But emigration doesn't affect Egypt alone. Throughout the Middle East, Zionist expropriation in Palestine, the militarization imposed by the pressure of imperialism and by the United States - Russian antagonism, the concentration of oil rent in a few countries and the impossibility of distributing the wealth over the whole region by generalising capitalist production, the impossibility of resolving the agrarian question and taking advantage of the fertile lands which exist in abundance but remain arid, and the uprooting of populations with millennial traditions - all these factors have produced the migration of millions of persons torn away from the land or the bazaar, and condemned them to a veritable wage nomadism.

This is especially the plight of the Palestinians, now almost entirely driven from their lands. This people, despoiled as a result of the requirements of imperialism and massacred, on its orders, not only by its declared enemies but also by its supposed friends, dispersed at first by the calculation of the imperialist powers and the infamous logic of the assistance of the UNRWA, responsible for distributing American «aid», and then by successive waves of massacres and by hunger, this people presents new and original class conditions. Prevented by war from owning land and exercising trades or commercial professions, the Palestinians have become guerrillas, sometimes organised in support detachments of the Arab armies, sometimes smugglers, but most often pure proletarians. And how many of them are there? Nobody knows. If we accept 3.5 million as the total number of Palestinians, of which about 2 million are forced into the Diaspora, to emigration, there could be as many as 1.5 million proletarians. Naturally their dispersion is a source of suffering, but in the long run this weakness may be transformed into a strength. These proletarians are the product of the final rupture of their links with peasant life and their attachment to the land. They have fought; they have organized themselves; they have gone on strike; they have faced death; they have received an international education which can be transmitted to their comrades at work, particularly when these are migrants, too.

Egypt, North and South Yemen and Palestine are the biggest suppliers of labour power to the oil magnates. Before it adopted severe measures to restrict illegal immigration, Saudi Arabia employed Egyptian, Palestinian, Tunisian, Moroccan, Sudanese, Yemeni, Syrian, Somali, Erythrian, South Korean, Taiwanese, Indian, and Pakistani workers in addition, naturally, to technicians and specialists from western countries. Combined with the Palestinians, Egyptians and Yemenis scattered throughout the Middle East, this adds up to more than 5 million proletarians. If we consider the fact that in general only technicians are allowed to bring their families with them, this figure represents a formidable mass of proletarians. Although divided, dispersed to the four winds and for the moment diverted from the class struggle by the few crumbs it receives, it is the real product of the revolution engendered by the oil wells in societies that had been mired in the past until yesterday.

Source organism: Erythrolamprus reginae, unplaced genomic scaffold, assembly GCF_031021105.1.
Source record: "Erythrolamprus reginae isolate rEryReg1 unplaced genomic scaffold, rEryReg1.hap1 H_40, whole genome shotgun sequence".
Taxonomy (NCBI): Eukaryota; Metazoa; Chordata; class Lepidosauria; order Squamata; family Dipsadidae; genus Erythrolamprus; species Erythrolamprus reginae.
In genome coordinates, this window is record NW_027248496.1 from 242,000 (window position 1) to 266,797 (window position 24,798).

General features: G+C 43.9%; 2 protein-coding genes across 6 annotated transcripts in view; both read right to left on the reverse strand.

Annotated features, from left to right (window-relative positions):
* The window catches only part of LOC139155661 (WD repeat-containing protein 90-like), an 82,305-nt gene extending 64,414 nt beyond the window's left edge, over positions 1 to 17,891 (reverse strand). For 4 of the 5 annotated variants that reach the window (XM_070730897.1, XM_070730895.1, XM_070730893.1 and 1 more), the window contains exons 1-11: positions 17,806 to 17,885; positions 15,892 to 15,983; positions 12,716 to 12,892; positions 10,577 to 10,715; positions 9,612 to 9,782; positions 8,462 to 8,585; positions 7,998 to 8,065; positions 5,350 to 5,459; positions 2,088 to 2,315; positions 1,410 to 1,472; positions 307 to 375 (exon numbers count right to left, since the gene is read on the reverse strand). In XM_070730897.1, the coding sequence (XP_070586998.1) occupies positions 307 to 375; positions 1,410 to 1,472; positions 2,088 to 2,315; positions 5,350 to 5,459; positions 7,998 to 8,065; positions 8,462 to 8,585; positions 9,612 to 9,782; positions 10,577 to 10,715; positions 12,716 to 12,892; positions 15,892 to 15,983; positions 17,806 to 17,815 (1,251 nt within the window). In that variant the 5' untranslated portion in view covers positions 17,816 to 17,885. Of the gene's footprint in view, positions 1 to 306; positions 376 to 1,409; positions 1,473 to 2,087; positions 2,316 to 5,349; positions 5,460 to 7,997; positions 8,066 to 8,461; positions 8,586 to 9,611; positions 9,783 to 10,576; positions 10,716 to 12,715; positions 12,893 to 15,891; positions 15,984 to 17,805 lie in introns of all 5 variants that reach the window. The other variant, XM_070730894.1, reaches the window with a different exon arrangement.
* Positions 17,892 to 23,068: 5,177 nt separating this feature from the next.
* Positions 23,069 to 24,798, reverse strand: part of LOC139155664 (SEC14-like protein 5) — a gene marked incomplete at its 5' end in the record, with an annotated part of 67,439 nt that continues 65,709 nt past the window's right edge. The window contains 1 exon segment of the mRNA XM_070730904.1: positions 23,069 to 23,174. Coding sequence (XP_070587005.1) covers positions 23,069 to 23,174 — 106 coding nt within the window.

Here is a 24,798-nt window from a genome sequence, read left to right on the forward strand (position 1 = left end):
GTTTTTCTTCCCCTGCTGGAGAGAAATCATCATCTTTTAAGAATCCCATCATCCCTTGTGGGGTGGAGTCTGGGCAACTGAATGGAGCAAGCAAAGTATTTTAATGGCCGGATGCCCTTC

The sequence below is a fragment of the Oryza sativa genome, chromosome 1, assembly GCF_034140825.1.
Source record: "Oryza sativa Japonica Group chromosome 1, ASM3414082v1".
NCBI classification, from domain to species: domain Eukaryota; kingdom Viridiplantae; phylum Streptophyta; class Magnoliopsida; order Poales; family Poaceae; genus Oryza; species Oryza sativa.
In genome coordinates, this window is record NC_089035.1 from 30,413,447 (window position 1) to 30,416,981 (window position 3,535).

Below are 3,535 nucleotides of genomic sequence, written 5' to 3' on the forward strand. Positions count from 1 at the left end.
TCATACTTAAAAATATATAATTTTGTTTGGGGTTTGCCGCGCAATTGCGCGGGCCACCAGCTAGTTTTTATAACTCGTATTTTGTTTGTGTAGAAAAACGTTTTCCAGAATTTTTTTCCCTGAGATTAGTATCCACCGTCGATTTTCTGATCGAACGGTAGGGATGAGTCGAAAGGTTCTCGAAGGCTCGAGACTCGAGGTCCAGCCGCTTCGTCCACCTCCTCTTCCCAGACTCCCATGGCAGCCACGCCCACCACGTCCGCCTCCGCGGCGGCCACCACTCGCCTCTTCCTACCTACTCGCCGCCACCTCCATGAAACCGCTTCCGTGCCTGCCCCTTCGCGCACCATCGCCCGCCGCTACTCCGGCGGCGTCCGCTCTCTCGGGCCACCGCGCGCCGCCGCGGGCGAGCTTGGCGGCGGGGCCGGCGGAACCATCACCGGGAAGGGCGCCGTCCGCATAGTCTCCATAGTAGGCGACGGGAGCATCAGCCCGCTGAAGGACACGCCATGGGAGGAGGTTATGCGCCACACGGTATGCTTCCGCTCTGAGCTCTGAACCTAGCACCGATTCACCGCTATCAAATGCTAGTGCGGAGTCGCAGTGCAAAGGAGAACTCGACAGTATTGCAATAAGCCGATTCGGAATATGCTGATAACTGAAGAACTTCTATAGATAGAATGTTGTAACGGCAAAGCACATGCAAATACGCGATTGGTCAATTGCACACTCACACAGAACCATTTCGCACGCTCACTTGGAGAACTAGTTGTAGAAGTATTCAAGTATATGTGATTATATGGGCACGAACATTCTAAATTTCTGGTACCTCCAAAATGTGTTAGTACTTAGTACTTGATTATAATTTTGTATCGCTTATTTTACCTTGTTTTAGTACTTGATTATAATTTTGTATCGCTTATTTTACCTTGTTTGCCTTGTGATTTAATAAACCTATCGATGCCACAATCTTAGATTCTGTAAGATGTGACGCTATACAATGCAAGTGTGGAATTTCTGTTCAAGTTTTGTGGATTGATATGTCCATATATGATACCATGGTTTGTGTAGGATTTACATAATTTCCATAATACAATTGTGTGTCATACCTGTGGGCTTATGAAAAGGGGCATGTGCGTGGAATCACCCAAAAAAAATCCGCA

These are the millions of proletarians. who, added to the proletariat of each country, constitute a potentially explosive mass much more pregnant with historical consequences than a treaty which sanctions new alignments of states.

This proletarian version of the Arab migrations of over 13 centuries ago is not as epic and certainly doesn't contemplate conquests as glorious as its predecessor. It develops in silence without making pretentious claims. In the sickening stench of the oil fields. in the searing shantytowns of the deserts, on the construction sites where they die like slaves, capitalism extends its grip on a new part of the world, and it is highly significant that it assembles a cosmopolitan cross-section of the international working class, its gravedigger - there, in that region of unstable governments, containing installations vital for imperialism, bristling with arms depots, teeming with proletarians and oppressed masses brought up in the school of war and violence.

This is how, from Cairo to Bassorah, and from there to Abadan and Teheran, from Alexandria to Tripoli and to the Maghreb, from Qatar to Beirut via Damascus, from Aden to Haifa via Amman and Jerusalem, from Mossul to Alep, and thence to Adana and Ankara, throughout this immense region are growing and maturing the conditions for the war of the working class masses drawing in their wake the impoverished masses of the cities and countryside. This is a war which can no longer be a war of races and nations except very marginally, because it is becoming a class war. This is the only war which, in union with the proletarians of the large imperialist centres finally compelled to find the road of open struggle again, under the leadership of the reconstructed world communist party, will be able to put an end to imperialist barbarism and give birth to a human, fraternal society, a communist society.

May the faucets of the oil fields be closed!

May the weapons be turned against the common enemy!

Source: «Communist Programm», nr.7, september 1981, translated from «Programme Communiste», no. 80, in July 1979